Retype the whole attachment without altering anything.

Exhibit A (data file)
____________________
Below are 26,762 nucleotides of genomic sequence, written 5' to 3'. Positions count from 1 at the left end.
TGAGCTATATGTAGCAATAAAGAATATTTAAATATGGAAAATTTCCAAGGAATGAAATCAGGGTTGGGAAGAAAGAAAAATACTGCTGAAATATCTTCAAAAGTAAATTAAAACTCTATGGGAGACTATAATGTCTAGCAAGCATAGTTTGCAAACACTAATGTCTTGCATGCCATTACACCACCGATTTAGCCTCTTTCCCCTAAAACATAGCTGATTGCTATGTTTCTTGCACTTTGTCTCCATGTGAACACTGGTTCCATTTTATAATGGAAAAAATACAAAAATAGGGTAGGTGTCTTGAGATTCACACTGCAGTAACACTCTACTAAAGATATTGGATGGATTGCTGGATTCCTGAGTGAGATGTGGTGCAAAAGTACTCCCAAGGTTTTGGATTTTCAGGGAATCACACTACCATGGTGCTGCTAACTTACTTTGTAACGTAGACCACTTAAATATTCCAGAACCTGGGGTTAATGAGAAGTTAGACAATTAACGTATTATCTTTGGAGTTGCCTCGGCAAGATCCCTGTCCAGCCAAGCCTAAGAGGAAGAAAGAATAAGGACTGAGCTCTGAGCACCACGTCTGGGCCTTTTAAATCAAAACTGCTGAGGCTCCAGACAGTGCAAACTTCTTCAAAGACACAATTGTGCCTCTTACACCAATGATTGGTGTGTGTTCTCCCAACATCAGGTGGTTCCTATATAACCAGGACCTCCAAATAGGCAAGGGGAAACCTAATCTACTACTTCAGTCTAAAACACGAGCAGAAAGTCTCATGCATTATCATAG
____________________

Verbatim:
Below are 26,762 nucleotides of genomic sequence, written 5' to 3'. Positions count from 1 at the left end.
TGAGCTATATGTAGCAATAAAGAATATTTAAATATGGAAAATTTCCAAGGAATGAAATCAGGGTTGGGAAGAAAGAAAAATACTGCTGAAATATCTTCAAAAGTAAATTAAAACTCTATGGGAGACTATAATGTCTAGCAAGCATAGTTTGCAAACACTAATGTCTTGCATGCCATTACACCACCGATTTAGCCTCTTTCCCCTAAAACATAGCTGATTGCTATGTTTCTTGCACTTTGTCTCCATGTGAACACTGGTTCCATTTTATAATGGAAAAAATACAAAAATAGGGTAGGTGTCTTGAGATTCACACTGCAGTAACACTCTACTAAAGATATTGGATGGATTGCTGGATTCCTGAGTGAGATGTGGTGCAAAAGTACTCCCAAGGTTTTGGATTTTCAGGGAATCACACTACCATGGTGCTGCTAACTTACTTTGTAACGTAGACCACTTAAATATTCCAGAACCTGGGGTTAATGAGAAGTTAGACAATTAACGTATTATCTTTGGAGTTGCCTCGGCAAGATCCCTGTCCAGCCAAGCCTAAGAGGAAGAAAGAATAAGGACTGAGCTCTGAGCACCACGTCTGGGCCTTTTAAATCAAAACTGCTGAGGCTCCAGACAGTGCAAACTTCTTCAAAGACACAATTGTGCCTCTTACACCAATGATTGGTGTGTGTTCTCCCAACATCAGGTGGTTCCTATATAACCAGGACCTCCAAATAGGCAAGGGGAAACCTAATCTACTACTTCAGTCTAAAACACGAGCAGAAAGTCTCATGCATTATCATAG